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How to Get Started on
Digital Inclusion

Visually impaired person working on websiteLaunching and maintaining an organization’s website is an ongoing learning process. We are grateful that our colleagues at the McKnight Foundation blogged about what they learned when they committed to making their website more accessible. McKnight’s Digital Engagement Officer Phil de la Vega and Communications Director Na Eng co-authored the post, which originally appeared on their website. It is posted here with their permission.

How to Get Started on Digital Inclusion

Our commitment to Diversity, Equity, and Inclusion (DEI) challenges us to press toward a more inclusive and equitable world. Whether a person walks into our office or interacts with us online, we strive to create an environment in which everyone feels valued and respected. That’s why we recently took a closer look at our website to gauge its accessibility level. Here’s what we learned.

What Web Accessibility Means

Accessibility means websites are specifically designed and coded so that people with disabilities can use them. About 20 percent of the US population has an accessibility issue, and in the next 30 years, the number of people with a visual impairment is expected to double. Improving accessibility goes a long way toward extending the reach of the ideas and opportunities we seek to share with the public.

People with disabilities use a variety of tools to access websites. For example, people who are blind or visually impaired typically use screen readers, which are software programs that convert content on a screen into speech or Braille output.  Magnification software, which emulates a magnifying glass over the screen, enlarges text and graphics for people who have poor vision or difficulty reading. Speech input software provides an alternate way to enter text and use the computer for those who have difficulty typing. Users tell the software what to click to access a menu item. These products help people easily accomplish tasks online.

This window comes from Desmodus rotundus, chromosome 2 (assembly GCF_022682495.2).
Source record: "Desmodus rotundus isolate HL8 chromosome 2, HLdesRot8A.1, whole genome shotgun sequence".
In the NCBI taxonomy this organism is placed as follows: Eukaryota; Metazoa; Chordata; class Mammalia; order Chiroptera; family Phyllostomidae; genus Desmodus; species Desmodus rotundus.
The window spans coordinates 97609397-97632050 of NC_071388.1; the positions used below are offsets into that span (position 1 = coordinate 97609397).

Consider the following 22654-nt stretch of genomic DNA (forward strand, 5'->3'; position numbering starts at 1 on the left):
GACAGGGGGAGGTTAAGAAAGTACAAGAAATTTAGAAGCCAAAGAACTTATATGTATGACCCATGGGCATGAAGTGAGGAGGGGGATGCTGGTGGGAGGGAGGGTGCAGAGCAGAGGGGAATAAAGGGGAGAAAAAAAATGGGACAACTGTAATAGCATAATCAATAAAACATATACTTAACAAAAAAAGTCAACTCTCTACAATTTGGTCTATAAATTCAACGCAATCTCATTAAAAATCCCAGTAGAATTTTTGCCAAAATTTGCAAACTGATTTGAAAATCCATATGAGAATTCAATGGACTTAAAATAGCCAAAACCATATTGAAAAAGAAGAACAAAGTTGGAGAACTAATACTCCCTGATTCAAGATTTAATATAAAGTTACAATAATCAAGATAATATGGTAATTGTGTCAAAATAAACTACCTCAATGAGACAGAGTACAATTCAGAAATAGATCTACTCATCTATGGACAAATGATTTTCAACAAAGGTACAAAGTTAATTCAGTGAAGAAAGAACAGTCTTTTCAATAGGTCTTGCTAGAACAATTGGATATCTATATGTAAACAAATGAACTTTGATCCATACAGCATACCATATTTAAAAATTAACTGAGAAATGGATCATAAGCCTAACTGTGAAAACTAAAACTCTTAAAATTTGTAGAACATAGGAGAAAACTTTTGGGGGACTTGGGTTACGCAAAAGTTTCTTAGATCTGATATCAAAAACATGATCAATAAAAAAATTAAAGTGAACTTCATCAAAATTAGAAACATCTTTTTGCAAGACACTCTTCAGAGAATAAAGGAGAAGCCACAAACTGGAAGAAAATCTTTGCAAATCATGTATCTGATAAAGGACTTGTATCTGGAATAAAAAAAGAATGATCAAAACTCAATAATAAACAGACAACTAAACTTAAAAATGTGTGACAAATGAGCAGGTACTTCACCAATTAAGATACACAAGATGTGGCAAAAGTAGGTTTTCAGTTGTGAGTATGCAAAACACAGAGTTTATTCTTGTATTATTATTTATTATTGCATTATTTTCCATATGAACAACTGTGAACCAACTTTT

Asking New Questions, Conducting an Accessibility Audit

When we recently redesigned our website, we made digital inclusion a priority in the RFP and search process, and followed up by asking questions about contrast levels and ease of navigation throughout our redesign. Our web developer Visceral immediately improved our search functionality and coding compliance with the latest WCAG’s A and AA coding standards.

Second, we added closed captioning to the videos on our website. The many online software options available, such as Rev.com3play, and Amara made this simple. We also add closed captioning on our social media videos and urge our partners to do the same. Given the large number of people who view silent videos in their feeds, text overlay on screen graphics ensures broader reach and benefits everyone, not just people with hearing disabilities.

About 20 percent of the U.S. population has an accessibility issue. That means improving accessibility goes a long way toward extending the reach of the ideas and opportunities we offer to more people.

Finally, we hired WeCo, an accessibility testing company, to conduct a thorough and independent audit of the redesigned site. What makes WeCo unique is that all of its testers have the disability for which they are testing, enabling them to provide feedback based on their first-hand experience. Other companies may rely on web-based scanners to test for accessibility compliance, an approach that does not check against rules and may find false errors. WeCo’s accessibility experts test a sample of web pages for vision, mobility, and cognitive disabilities and then provide a comprehensive report. They also point out needs that may not have been apparent when the website was constructed and offer specific recommendations to help prioritize accessibility updates.

Here are a few concrete steps we took as a result of this audit:

Improve Alt Text: For screen readers, adding alternative text (or alt text) in the backend system provides a description of images. This allows users with visual disabilities to better understand what images look like on a site. We added alt tags to images that did not have them and updated existing tags.

Provide visual focus for keyboard users: This allows keyboard users to use the tab key to navigate through focusable elements, like links, buttons, and form fields. This improves navigation and helps users know where they are on a page.

Add a site map: A site map can help users understand your site structure, provide an overview of your site, and offer an easier way to navigate a site. All users can benefit from a site map to easily find information.

Cleanup of code errors: Code errors can cause assistive devices to misinterpret information on a page. Fixing these errors ensures that assistive technology users can access the information as intended.

To learn more about web accessibility, go to WebAIM, which provides a great introduction, including current coding standards. The World Wide Web Consortium also has a guide that can provide a first review of web accessibility. In addition, the American Disabilities Act has a best practices tool kit available.

This is a work in progress. As McKnight continues its DEI journey, we will continue to assess how to make our public communication more inclusive. We recognize we have much to learn and can always do better. For example, we aspire to learn more about the inclusive use of language, images, and asset-based framing; increase the diversity of our network of editorial freelancers; and continue to amplify the stories and experiences of under-represented leaders and organizations. We look forward to sharing more of our experiences, especially since we have benefited so much from hearing about the experiences of others.